They don't appear in Hansard. And high up in the visitors gallery, it's hard to make them out.
But on the floor of the House of Commons, the insults flying back and forth that are kept from official transcripts are crystal clear to MPs on the receiving end.
An anonymous survey of MPs asked the honourable members just what all the yelling is about. The results aren't pretty.
"Overall, even though heckles concerning an MP's party, idea or ideology are most common, the data show that racist, sexist, ageist, homophobic and other discriminatory sentiments were certainly part of the 40th Parliament," writes the author of the survey, Mackenzie Grisdale.
Ms. Grisdale, 25, conducted the survey and wrote the report as part of her time as a Parliamentary Intern, a non-partisan program that gives interns the chance to work for government and non-government MPs and prepare a research paper. Her internship is now complete and the University of Western Ontario journalism graduate is now working as a producer with CBC-Radio.
Her report comes at a time when new Speaker Andrew Scheer is trying to improve decorum in the House of Commons and Jack Layton's NDP is promising to set the tone with a self-imposed heckling ban.
With the new Parliament now in recess, the question is whether the new-found civility will return in the fall.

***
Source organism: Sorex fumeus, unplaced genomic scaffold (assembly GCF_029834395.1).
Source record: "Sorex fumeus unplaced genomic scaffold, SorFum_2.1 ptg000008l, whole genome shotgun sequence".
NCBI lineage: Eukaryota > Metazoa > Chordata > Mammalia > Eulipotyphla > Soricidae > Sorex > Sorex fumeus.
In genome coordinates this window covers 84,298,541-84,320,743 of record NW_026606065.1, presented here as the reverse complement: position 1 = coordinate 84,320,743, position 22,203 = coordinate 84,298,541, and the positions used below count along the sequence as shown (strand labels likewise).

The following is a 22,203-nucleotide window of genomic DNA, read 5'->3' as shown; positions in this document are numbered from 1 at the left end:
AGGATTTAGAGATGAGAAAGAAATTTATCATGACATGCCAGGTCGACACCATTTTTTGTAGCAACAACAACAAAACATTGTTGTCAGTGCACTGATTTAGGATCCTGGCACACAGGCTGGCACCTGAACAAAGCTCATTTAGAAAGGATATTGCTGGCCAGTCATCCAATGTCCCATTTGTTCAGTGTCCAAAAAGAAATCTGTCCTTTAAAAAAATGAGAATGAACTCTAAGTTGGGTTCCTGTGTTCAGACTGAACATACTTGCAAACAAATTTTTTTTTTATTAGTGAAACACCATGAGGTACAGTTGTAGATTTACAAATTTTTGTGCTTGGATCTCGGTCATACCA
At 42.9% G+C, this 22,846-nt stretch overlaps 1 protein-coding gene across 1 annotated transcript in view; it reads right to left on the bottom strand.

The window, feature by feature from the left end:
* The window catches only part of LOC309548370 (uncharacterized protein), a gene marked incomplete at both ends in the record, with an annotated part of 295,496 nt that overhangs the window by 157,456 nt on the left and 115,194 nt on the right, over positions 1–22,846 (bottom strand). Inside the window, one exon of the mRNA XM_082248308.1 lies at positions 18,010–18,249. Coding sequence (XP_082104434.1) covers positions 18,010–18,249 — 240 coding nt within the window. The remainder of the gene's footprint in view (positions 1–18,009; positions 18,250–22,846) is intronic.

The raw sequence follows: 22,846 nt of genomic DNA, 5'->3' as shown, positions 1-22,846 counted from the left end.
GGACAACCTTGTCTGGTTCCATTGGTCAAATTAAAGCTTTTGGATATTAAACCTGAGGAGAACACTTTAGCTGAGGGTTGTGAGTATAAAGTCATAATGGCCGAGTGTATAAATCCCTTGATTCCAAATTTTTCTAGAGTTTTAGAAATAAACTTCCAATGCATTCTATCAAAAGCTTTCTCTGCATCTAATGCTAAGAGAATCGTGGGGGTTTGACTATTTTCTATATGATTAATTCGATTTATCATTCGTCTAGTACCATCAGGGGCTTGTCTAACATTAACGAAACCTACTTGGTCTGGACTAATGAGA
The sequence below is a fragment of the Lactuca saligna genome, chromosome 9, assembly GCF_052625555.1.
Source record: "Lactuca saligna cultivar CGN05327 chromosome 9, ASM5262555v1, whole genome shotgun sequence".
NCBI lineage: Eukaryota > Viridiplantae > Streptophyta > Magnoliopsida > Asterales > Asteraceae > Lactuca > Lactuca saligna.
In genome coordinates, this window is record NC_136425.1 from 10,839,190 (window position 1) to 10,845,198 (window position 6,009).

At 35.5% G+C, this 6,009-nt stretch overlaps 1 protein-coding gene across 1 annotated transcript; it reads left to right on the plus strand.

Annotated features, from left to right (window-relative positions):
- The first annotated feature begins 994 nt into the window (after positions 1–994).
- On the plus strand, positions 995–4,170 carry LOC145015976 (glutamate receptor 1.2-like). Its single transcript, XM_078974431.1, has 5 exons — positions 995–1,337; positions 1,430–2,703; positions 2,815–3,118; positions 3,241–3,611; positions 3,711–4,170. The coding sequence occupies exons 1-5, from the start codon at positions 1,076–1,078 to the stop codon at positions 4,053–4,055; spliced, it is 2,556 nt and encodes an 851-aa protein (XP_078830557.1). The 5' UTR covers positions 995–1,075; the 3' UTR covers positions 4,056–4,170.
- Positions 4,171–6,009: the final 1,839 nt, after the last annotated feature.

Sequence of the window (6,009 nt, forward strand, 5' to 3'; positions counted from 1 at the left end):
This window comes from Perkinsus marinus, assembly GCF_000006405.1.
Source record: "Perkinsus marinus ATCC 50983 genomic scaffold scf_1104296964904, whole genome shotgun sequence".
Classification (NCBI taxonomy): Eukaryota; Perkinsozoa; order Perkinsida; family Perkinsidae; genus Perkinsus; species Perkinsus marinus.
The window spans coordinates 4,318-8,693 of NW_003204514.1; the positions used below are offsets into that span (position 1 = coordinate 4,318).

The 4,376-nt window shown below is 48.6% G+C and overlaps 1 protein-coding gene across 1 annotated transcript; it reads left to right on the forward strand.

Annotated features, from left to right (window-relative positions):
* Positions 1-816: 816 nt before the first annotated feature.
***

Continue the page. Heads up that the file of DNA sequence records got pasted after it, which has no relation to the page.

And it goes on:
"I think [heckling and decorum]deserves a little more attention that just being dismissed as a three-week phenomena," Ms. Grisdale said in an interview.
In March 2011, Ms. Grisdale asked all 305 MPs (three seats were vacant at the time) to take part in an anonymous survey on heckling. She received 60 completed responses. Sitting and former MPs were also interviewed on the record for the report, which was posted Monday on the website for Samara, a charitable organization that studies citizen engagement and Canadian politics. The organization also recently posted a report based on exit interviews with outgoing MPs.
Some MPs – under the cover of anonymity – offered specifics when it comes to heckling, suggesting women MPs face a harder time in the House that men.
"One female Conservative MP heard someone yell at her 'That was dumber than you look,'" the report states. "This MP raises other points as well: Personal attacks like 'idiot, liar, stupid, chicken' and heckling about gender (usually by women aimed at women), for example alleging the women are puppets, stooges, robots under the direction of men [are]particularly offensive."
Some of the MPs who agreed to comment on the record offered candid theories as to why there's so much yelling and shouting.
"A lot of backbenchers feel useless," Thunder Bay-Superior North NDP MP Bruce Hyer is quoted as saying. "And this is one of the areas in which they can vent their frustrations and pretend to be useful."